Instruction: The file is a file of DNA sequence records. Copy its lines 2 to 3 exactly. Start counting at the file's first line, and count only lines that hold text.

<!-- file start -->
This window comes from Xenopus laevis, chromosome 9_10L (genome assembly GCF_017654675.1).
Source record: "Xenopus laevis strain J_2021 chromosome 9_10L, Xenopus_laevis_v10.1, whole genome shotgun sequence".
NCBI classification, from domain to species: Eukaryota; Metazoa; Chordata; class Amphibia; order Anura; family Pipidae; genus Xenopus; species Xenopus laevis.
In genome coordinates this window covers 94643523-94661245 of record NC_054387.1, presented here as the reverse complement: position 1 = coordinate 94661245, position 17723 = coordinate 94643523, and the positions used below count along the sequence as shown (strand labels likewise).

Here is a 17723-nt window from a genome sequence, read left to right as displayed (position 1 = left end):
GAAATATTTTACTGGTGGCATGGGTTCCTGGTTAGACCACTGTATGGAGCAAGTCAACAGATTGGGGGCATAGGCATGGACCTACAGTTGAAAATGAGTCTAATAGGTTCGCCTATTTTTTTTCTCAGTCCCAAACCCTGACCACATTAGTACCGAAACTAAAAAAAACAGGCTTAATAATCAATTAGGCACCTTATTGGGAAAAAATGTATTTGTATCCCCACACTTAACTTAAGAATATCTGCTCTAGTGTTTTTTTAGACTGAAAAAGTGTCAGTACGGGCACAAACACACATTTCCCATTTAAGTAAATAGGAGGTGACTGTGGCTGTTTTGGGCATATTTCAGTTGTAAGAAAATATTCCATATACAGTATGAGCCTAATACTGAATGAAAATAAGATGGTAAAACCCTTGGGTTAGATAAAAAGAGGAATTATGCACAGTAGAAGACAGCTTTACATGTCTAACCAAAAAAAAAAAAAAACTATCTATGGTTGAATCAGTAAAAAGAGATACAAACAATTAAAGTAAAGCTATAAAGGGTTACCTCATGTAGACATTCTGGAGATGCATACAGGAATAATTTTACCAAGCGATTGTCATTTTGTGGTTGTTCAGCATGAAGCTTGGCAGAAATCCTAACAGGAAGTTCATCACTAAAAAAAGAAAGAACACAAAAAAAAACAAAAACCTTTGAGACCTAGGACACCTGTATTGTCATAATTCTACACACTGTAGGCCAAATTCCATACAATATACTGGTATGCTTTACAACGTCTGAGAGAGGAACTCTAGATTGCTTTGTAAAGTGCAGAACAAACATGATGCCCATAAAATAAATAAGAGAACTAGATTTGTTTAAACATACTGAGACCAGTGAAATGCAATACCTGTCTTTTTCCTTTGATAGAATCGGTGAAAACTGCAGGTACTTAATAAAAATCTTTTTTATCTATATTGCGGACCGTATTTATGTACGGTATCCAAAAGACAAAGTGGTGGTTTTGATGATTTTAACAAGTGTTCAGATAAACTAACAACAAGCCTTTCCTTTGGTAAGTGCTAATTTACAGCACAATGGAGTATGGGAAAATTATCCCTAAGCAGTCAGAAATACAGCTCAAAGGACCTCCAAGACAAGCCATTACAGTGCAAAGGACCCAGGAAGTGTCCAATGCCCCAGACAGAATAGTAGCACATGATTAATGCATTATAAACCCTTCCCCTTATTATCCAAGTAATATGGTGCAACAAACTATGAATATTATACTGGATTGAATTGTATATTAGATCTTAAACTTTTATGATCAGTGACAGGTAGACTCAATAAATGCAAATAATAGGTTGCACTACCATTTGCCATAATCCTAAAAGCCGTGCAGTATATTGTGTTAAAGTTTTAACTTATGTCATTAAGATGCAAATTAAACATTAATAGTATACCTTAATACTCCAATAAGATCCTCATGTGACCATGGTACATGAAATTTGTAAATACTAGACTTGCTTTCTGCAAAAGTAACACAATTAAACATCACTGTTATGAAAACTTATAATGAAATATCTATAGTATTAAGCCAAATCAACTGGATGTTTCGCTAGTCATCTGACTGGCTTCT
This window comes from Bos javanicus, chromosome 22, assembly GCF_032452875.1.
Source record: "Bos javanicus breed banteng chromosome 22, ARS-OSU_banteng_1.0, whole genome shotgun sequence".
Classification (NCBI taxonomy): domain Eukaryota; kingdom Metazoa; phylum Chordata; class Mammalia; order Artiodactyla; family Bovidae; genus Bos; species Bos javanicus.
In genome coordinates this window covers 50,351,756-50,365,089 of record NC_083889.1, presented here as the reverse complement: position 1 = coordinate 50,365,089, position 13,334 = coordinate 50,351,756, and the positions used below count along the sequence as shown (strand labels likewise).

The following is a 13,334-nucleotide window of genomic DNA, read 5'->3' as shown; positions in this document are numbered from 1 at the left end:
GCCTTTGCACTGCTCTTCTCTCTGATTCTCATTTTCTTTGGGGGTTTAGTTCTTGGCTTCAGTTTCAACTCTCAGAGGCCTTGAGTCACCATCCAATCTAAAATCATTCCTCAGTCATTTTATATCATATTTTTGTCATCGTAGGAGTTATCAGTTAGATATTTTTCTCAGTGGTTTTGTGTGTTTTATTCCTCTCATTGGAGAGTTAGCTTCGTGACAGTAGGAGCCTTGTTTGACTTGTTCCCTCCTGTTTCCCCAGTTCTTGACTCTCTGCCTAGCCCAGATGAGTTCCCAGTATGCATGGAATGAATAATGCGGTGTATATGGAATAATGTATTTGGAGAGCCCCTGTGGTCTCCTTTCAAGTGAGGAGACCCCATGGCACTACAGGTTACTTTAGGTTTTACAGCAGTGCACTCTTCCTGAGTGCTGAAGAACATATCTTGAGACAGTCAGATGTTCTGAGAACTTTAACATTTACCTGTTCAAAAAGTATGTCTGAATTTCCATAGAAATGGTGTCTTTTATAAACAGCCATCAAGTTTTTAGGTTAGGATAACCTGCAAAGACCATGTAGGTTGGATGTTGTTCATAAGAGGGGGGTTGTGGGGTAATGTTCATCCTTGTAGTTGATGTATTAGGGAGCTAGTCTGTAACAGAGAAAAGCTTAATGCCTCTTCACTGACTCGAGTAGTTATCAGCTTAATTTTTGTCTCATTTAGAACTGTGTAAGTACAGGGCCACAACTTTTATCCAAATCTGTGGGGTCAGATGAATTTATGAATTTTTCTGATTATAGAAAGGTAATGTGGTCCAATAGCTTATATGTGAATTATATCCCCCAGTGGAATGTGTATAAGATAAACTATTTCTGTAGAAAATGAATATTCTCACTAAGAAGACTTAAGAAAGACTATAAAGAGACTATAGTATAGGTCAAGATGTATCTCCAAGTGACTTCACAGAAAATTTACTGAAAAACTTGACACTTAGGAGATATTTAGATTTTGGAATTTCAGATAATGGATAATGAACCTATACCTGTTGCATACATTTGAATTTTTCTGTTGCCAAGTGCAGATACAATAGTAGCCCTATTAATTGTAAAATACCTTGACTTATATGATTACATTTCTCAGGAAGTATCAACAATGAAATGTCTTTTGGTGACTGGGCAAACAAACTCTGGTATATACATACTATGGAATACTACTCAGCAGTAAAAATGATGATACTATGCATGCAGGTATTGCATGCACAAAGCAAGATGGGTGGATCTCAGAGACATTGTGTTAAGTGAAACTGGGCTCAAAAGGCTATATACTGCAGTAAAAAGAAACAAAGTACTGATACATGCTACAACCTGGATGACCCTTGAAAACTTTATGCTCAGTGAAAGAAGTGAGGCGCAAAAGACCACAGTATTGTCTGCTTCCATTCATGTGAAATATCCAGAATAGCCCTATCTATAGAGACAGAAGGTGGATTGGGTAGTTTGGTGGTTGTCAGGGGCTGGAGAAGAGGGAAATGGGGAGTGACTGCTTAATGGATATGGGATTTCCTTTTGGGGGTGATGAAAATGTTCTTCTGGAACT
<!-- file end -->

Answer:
Source record: "Xenopus laevis strain J_2021 chromosome 9_10L, Xenopus_laevis_v10.1, whole genome shotgun sequence".
NCBI classification, from domain to species: Eukaryota; Metazoa; Chordata; class Amphibia; order Anura; family Pipidae; genus Xenopus; species Xenopus laevis.